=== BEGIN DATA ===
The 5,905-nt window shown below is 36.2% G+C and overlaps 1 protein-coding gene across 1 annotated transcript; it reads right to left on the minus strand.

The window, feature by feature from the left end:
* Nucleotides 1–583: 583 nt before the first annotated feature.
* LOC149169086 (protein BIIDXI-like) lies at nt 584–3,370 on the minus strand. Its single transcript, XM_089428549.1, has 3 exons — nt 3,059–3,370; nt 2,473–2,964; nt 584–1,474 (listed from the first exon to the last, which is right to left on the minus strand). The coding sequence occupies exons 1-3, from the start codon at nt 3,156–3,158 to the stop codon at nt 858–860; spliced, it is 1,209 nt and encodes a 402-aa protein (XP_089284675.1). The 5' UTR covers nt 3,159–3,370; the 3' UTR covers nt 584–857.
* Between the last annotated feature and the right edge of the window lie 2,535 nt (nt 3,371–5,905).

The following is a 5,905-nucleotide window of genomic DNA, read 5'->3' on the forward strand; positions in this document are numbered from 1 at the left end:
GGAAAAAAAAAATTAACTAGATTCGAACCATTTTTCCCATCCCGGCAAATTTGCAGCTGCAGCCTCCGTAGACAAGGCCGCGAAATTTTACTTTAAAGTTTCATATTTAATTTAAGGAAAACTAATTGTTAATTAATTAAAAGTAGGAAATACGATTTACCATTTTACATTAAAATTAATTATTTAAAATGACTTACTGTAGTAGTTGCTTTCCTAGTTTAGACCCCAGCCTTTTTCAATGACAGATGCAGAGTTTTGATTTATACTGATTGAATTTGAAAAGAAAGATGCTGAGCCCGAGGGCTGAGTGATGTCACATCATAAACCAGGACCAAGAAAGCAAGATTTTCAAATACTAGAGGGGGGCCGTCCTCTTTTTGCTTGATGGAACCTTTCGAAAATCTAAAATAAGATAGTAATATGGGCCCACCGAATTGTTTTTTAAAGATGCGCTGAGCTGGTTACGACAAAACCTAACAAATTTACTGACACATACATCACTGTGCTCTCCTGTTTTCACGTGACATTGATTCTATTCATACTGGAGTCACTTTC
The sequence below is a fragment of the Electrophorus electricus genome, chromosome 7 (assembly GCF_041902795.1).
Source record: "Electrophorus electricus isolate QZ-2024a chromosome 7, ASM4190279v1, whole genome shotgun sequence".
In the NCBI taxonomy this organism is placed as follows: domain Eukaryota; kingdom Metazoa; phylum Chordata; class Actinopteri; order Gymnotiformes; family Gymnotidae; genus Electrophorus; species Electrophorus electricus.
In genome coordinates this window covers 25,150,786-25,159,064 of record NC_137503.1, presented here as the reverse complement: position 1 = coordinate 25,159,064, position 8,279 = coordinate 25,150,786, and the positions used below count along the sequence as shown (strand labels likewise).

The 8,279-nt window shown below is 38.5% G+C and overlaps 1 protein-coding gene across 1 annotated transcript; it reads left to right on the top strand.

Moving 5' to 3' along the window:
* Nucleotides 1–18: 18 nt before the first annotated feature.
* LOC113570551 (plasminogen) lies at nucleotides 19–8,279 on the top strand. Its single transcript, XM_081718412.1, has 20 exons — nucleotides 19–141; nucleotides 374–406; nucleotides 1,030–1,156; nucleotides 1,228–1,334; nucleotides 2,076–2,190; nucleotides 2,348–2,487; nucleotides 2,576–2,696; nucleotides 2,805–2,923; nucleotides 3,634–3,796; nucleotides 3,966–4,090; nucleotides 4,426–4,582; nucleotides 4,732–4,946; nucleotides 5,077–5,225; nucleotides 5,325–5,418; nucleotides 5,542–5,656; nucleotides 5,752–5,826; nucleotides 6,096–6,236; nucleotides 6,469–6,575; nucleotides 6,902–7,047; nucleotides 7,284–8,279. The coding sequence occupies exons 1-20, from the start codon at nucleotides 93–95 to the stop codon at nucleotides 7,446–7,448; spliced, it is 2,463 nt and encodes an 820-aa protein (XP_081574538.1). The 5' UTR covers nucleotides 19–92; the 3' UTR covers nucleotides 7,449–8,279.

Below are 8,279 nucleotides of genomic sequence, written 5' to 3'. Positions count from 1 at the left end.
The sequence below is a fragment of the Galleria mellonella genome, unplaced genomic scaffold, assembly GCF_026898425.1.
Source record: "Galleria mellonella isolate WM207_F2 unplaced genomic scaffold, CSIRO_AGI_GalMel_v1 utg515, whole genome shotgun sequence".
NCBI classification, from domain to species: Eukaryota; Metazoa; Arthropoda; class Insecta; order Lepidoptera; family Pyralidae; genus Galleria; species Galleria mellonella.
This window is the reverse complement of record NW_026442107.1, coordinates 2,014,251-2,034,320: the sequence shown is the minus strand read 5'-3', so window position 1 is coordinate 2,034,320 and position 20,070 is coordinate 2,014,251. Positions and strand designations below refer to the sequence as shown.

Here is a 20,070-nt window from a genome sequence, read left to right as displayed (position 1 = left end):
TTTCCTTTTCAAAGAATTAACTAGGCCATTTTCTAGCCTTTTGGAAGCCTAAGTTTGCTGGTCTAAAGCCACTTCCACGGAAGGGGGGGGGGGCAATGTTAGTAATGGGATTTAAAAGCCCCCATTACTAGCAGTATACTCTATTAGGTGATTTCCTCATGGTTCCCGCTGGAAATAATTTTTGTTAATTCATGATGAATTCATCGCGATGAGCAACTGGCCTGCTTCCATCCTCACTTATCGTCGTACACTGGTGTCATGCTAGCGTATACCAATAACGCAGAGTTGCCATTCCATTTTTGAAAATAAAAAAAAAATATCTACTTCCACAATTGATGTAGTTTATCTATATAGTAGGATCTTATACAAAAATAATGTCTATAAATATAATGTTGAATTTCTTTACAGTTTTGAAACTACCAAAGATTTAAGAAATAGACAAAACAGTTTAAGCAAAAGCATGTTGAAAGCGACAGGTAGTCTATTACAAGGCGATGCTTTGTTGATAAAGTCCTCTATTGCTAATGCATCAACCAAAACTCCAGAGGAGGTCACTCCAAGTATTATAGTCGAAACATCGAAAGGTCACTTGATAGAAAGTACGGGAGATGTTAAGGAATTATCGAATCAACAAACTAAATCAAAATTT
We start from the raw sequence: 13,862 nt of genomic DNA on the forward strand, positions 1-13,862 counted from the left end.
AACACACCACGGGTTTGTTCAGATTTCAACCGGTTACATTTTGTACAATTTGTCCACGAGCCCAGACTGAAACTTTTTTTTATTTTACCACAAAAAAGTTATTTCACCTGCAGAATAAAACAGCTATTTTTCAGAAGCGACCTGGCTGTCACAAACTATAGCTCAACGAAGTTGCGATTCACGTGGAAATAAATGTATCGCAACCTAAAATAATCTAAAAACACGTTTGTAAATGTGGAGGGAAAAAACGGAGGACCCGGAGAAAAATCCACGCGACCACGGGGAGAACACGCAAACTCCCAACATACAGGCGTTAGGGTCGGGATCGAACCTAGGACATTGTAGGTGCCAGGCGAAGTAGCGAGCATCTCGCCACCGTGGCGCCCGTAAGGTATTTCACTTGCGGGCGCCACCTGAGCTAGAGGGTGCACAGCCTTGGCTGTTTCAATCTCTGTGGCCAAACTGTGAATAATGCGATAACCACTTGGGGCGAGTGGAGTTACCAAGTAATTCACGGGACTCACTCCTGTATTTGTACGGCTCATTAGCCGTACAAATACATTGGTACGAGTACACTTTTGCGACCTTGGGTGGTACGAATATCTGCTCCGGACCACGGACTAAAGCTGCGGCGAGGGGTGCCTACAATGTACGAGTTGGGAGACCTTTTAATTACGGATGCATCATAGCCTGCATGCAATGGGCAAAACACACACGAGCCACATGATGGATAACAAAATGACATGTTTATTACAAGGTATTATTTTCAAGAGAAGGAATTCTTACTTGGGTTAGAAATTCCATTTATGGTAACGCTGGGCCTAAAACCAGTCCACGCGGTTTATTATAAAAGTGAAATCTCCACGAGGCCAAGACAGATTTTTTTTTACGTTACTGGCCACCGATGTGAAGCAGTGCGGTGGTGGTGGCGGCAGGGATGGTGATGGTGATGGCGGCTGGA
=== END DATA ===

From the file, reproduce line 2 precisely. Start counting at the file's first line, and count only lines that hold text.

The window, feature by feature from the left end: